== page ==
Hanging the Show

Probably one of the best culminating moments in the process of preparing for my solo art exhibition is the feeling of finally having all the art hanging on the walls for the first time.

But before that happens, this…

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Before we have to think about where to put the paintings in the gallery, I had to first transport them. One of the things that I discovered when I bought my first 40″x30″ canvas for this series is that this size fits perfectly square in the cargo area of my SUV. As it was a very windy day (a blizzard forecast to arrive the next day!), I was afraid of my paintings sailing away in the short jaunt between my studio door and my vehicle. We were able to safely put them in the car, very carefully, laying the paintings face-to-face and back-to-back. Fortunately, the gallery is very local to my studio, so I didn’t have far to transport them.

Once we arrived at the gallery, this…

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…a blank canvas of unhung gallery walls, lots of tools, and stray paintings on the floor, leaning agains the wall, each waiting for its turn to be called into the spotlight.

After unloading, the curator and I chatted first about what the narrative would be for the exhibition — what would the key anchor pieces be, and what is the visual and thematic relationship between each of the paintings. Before hanging the first nail in the wall, it is essential to map the outline for what the viewer experience will be upon entering and traveling through the gallery space. While the curator was absolutely amazing and asked first for my curatorial preferences, I insisted that his objective eye first take a look at what the relationships were that he saw between the paintings, whereas, I had been staring at these same paintings for month in my studio — I wanted a second opinion to start out this process.

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Then, we selected the anchor pieces for the few major viewpoints, and then we filled in the rest of the walls as the vision came into reality. Then we started hanging the paintings with precision.

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After we established our hanging height center line, with respect to the gallery’s chair rail and crown molding, we measured the height to the top of the painting, to the top of the hanging wire, and placed the nail mark, accounting for the measurement of left-to-right for the centering of the paintings within the allotted wall.

The importance of a level for both the horizontal and vertical leveling of the hung paintings can not be overstated. I was grateful for the meticulous attention to detail that the curator demonstrated; it gave me reassurance that my exhibition was in good hands.

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Eventually the blank walls and the mess of tools on tables yielded to a mess of tools on tables with beautiful accompanying artwork on walls. We were getting closer to having almost all the paintings hung.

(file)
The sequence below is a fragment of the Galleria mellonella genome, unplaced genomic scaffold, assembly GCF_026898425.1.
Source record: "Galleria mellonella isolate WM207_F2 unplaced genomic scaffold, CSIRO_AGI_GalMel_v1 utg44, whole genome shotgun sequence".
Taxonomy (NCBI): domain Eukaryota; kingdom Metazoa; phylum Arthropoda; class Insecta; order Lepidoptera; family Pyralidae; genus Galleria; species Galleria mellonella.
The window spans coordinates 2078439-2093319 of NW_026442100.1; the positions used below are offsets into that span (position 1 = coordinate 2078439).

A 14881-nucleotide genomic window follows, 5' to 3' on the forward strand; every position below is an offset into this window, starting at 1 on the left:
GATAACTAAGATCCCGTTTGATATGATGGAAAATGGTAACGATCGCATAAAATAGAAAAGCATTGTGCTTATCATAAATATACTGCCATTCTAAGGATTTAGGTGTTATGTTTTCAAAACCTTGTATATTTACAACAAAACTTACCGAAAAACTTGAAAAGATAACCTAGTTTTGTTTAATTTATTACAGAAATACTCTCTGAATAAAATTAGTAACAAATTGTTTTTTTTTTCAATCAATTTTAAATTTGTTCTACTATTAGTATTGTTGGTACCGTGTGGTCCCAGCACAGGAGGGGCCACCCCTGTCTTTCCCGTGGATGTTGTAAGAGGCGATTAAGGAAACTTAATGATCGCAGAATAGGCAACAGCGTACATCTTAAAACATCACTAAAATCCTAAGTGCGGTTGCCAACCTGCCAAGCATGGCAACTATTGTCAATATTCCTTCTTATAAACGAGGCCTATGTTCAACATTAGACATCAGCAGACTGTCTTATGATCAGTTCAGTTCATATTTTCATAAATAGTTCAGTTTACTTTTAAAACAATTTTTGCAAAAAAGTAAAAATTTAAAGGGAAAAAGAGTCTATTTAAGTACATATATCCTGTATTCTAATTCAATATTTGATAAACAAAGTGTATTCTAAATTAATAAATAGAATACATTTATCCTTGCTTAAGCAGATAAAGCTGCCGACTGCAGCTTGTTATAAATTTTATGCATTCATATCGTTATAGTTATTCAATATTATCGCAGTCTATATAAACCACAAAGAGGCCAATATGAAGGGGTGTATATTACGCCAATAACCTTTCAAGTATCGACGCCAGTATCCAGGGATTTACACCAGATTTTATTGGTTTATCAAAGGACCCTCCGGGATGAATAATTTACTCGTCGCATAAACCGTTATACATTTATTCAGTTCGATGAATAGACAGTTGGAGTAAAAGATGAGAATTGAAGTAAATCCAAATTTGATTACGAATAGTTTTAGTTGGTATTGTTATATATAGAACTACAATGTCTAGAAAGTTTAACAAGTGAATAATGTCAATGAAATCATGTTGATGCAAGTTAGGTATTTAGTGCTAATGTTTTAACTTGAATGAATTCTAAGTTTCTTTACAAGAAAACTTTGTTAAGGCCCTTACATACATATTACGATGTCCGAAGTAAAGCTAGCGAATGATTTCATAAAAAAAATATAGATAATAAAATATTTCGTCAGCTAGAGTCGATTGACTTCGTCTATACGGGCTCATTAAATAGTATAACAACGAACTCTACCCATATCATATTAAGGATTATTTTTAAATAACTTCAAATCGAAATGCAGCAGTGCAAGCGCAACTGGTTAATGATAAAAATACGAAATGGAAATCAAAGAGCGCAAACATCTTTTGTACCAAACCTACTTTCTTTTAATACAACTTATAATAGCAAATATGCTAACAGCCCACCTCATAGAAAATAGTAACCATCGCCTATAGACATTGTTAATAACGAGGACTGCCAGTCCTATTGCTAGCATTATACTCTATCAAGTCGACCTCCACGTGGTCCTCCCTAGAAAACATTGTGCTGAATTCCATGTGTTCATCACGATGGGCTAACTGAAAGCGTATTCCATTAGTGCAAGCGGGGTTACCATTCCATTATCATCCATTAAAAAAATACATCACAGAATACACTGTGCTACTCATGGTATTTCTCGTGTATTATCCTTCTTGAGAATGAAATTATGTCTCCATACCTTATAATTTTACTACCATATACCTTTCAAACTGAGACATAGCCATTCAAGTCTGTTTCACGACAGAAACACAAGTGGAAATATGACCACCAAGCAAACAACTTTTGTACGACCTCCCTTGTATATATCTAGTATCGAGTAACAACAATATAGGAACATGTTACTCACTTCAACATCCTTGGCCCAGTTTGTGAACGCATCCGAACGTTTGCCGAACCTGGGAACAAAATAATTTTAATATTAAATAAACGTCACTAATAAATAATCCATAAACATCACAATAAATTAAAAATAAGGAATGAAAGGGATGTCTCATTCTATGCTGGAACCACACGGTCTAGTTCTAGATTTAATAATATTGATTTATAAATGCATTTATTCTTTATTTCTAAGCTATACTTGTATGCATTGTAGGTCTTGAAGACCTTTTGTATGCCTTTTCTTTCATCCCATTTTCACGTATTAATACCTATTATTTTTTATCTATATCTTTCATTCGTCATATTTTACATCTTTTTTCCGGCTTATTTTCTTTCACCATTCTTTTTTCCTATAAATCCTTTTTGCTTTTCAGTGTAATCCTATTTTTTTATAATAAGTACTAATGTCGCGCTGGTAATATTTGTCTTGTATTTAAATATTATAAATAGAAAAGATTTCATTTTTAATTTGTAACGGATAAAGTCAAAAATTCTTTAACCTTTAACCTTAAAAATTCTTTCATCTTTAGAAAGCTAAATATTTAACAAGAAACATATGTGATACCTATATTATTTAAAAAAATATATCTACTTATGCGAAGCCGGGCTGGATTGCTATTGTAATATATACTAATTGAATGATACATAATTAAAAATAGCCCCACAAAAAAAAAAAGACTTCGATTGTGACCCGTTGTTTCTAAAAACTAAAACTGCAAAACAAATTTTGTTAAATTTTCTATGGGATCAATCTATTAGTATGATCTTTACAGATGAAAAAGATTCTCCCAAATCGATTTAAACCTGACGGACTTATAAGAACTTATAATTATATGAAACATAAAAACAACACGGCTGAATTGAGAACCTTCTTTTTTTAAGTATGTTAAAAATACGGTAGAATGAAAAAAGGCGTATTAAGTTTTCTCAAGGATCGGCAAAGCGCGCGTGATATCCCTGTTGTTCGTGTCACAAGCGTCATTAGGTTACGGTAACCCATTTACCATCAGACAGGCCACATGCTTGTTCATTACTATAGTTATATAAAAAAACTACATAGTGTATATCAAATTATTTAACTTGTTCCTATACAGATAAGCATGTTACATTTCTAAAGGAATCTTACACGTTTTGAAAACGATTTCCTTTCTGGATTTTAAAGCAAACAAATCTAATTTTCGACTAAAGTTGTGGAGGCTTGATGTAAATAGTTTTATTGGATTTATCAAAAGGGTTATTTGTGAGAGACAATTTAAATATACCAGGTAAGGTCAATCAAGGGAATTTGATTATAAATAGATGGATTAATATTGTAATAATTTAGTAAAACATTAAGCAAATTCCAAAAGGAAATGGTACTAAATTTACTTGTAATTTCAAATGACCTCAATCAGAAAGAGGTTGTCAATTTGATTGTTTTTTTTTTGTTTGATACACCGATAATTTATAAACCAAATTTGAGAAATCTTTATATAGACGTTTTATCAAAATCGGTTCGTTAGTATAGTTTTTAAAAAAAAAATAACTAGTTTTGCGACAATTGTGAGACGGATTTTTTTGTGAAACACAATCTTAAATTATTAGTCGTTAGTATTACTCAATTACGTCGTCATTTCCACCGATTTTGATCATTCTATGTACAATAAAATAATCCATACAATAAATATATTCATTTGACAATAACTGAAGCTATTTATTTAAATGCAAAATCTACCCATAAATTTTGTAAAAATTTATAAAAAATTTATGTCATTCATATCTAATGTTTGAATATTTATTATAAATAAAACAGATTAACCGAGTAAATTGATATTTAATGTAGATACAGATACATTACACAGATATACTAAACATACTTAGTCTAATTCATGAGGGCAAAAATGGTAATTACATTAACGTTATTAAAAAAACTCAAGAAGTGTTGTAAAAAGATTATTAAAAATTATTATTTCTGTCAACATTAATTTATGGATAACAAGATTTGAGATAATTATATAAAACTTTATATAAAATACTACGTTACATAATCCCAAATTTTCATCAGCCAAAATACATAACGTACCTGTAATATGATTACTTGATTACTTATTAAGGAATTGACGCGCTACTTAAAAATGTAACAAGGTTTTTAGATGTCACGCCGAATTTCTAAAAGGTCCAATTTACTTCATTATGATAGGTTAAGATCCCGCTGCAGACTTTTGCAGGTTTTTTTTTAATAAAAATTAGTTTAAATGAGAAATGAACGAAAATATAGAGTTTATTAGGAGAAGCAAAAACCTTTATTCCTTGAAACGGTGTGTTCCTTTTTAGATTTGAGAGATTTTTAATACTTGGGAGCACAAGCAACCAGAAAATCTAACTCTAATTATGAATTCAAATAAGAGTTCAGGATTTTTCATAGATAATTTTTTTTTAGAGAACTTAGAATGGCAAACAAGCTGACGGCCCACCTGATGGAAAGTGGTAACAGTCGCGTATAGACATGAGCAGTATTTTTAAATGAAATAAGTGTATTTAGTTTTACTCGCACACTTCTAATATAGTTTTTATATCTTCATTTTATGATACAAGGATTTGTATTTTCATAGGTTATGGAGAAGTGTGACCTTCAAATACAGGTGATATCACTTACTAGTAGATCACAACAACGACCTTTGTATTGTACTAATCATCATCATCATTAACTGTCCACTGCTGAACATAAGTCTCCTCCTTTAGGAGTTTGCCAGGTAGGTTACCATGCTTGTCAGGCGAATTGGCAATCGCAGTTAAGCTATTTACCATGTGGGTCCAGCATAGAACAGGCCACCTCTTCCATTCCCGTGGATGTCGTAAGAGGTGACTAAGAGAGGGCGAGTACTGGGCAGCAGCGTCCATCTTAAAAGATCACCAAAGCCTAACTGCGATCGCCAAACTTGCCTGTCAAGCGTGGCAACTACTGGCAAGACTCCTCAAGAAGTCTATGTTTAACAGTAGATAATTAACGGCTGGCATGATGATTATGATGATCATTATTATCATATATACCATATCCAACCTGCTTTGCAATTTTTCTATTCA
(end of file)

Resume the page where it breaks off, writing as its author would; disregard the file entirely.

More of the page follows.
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Once all the paintings were hung, we focused on the dilemma of the vinyl lettering for the title wall, where my name and the title of the exhibition will appear next to the featured painting that had been the main image for the exhibition postcard and online promotion of the exhibition.

We measured the space remaining on the wall after the painting was hung, and then debated which way we would have the letters laid out on the wall. Fortunately, I have a background in graphic design, including extensive use of Photoshop, Illustrator, and InDesign, so I quickly mocked up some options on my laptop, after snapping a quick photo of the wall so that we could see a “simulation” of what the wall would look like:

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After we discussed the final decision for the vinyl lettering, we hung the artist statement, about the artist and placed a binder for the price list. As part of this particular exhibition of “Abstracted Rainy Moments” I’m also including a glimpse into the process of creating the pieces, including descriptions of what was behind the making of each painting accompanied by some in-process photographs of each painting. We put these into a binder where people can view these. Additionally, I will install a demonstration piece, a canvas that shows the different stages of each rain painting in one canvas. After establishing some of these details, it was decided that we would need another day to return to the gallery to install these final details, including the demo pieces, the process wall, and to install the vinyl lettering on the title wall.

At the end of the day, we were pleased to have the experience of having all the paintings up on the wall. So of course, I went around the space and took many photographs for documenting installation shots of the show to be used on my website, in future exhibition proposals, and to help with promoting the show in social media and in my email newsletter.

Here’s one sneak peak installation shot that I can share now. If you’re in the Rhode Island area, the opening for this Abstracted Rainy Moments solo exhibition by me, Rachel Brask, will host the opening reception on Friday, April 7, 6-9pm at the Samaritans of Rhode Island Forget-Me-Not Gallery (67 Park Place, Pawtucket, RI). The exhibition itself will be up April 7 through June 30, 2017.

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